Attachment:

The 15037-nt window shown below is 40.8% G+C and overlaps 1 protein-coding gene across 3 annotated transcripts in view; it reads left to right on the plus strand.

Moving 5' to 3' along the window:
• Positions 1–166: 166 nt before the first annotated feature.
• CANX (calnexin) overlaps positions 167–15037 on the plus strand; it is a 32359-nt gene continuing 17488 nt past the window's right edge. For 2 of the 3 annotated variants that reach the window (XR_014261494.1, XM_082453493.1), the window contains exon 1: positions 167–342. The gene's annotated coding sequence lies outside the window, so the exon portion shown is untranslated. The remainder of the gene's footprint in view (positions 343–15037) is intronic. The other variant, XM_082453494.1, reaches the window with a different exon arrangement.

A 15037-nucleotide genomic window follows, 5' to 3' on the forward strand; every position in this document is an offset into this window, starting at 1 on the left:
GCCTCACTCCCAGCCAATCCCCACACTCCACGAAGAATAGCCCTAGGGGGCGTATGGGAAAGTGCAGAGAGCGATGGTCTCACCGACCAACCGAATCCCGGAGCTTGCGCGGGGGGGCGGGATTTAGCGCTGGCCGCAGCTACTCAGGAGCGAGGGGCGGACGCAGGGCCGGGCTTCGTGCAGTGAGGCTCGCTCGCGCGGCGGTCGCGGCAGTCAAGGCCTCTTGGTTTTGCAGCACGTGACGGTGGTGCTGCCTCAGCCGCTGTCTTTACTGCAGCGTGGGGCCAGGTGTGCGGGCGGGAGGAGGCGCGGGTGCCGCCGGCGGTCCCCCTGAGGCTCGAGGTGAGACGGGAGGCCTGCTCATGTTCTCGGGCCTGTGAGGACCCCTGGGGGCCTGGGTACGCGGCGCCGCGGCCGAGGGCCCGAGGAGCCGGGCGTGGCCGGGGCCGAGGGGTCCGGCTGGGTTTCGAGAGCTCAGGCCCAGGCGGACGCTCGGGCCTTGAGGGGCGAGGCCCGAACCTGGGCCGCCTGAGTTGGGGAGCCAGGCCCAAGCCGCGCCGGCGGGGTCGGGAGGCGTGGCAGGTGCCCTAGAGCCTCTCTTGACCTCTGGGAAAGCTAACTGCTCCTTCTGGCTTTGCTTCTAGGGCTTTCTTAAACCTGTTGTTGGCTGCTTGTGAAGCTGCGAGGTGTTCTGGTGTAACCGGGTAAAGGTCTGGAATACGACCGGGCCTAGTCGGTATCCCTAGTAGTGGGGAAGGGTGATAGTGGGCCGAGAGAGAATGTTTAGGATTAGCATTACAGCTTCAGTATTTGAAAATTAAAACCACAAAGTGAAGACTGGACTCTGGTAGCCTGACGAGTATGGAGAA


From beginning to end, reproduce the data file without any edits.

The 15037-nt window shown below is 40.8% G+C and overlaps 1 protein-coding gene across 3 annotated transcripts in view; it reads left to right on the plus strand.

Moving 5' to 3' along the window:
• Positions 1–166: 166 nt before the first annotated feature.
• CANX (calnexin) overlaps positions 167–15037 on the plus strand; it is a 32359-nt gene continuing 17488 nt past the window's right edge. For 2 of the 3 annotated variants that reach the window (XR_014261494.1, XM_082453493.1), the window contains exon 1: positions 167–342. The gene's annotated coding sequence lies outside the window, so the exon portion shown is untranslated. The remainder of the gene's footprint in view (positions 343–15037) is intronic. The other variant, XM_082453494.1, reaches the window with a different exon arrangement.

A 15037-nucleotide genomic window follows, 5' to 3' on the forward strand; every position in this document is an offset into this window, starting at 1 on the left:
GCCTCACTCCCAGCCAATCCCCACACTCCACGAAGAATAGCCCTAGGGGGCGTATGGGAAAGTGCAGAGAGCGATGGTCTCACCGACCAACCGAATCCCGGAGCTTGCGCGGGGGGGCGGGATTTAGCGCTGGCCGCAGCTACTCAGGAGCGAGGGGCGGACGCAGGGCCGGGCTTCGTGCAGTGAGGCTCGCTCGCGCGGCGGTCGCGGCAGTCAAGGCCTCTTGGTTTTGCAGCACGTGACGGTGGTGCTGCCTCAGCCGCTGTCTTTACTGCAGCGTGGGGCCAGGTGTGCGGGCGGGAGGAGGCGCGGGTGCCGCCGGCGGTCCCCCTGAGGCTCGAGGTGAGACGGGAGGCCTGCTCATGTTCTCGGGCCTGTGAGGACCCCTGGGGGCCTGGGTACGCGGCGCCGCGGCCGAGGGCCCGAGGAGCCGGGCGTGGCCGGGGCCGAGGGGTCCGGCTGGGTTTCGAGAGCTCAGGCCCAGGCGGACGCTCGGGCCTTGAGGGGCGAGGCCCGAACCTGGGCCGCCTGAGTTGGGGAGCCAGGCCCAAGCCGCGCCGGCGGGGTCGGGAGGCGTGGCAGGTGCCCTAGAGCCTCTCTTGACCTCTGGGAAAGCTAACTGCTCCTTCTGGCTTTGCTTCTAGGGCTTTCTTAAACCTGTTGTTGGCTGCTTGTGAAGCTGCGAGGTGTTCTGGTGTAACCGGGTAAAGGTCTGGAATACGACCGGGCCTAGTCGGTATCCCTAGTAGTGGGGAAGGGTGATAGTGGGCCGAGAGAGAATGTTTAGGATTAGCATTACAGCTTCAGTATTTGAAAATTAAAACCACAAAGTGAAGACTGGACTCTGGTAGCCTGACGAGTATGGAGAA